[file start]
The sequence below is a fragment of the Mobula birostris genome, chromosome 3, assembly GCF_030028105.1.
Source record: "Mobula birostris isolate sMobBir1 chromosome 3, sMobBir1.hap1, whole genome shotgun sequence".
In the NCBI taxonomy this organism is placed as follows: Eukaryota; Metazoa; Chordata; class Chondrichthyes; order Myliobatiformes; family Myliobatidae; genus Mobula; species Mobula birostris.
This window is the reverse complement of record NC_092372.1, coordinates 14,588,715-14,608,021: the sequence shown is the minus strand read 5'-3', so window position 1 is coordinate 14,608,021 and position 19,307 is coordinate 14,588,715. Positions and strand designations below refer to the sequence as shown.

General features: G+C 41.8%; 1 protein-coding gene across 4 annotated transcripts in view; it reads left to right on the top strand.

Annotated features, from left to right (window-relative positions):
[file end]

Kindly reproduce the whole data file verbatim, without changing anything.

The sequence below is a fragment of the Mobula birostris genome, chromosome 3, assembly GCF_030028105.1.
Source record: "Mobula birostris isolate sMobBir1 chromosome 3, sMobBir1.hap1, whole genome shotgun sequence".
In the NCBI taxonomy this organism is placed as follows: Eukaryota; Metazoa; Chordata; class Chondrichthyes; order Myliobatiformes; family Myliobatidae; genus Mobula; species Mobula birostris.
This window is the reverse complement of record NC_092372.1, coordinates 14,588,715-14,608,021: the sequence shown is the minus strand read 5'-3', so window position 1 is coordinate 14,608,021 and position 19,307 is coordinate 14,588,715. Positions and strand designations below refer to the sequence as shown.

General features: G+C 41.8%; 1 protein-coding gene across 4 annotated transcripts in view; it reads left to right on the top strand.

Annotated features, from left to right (window-relative positions):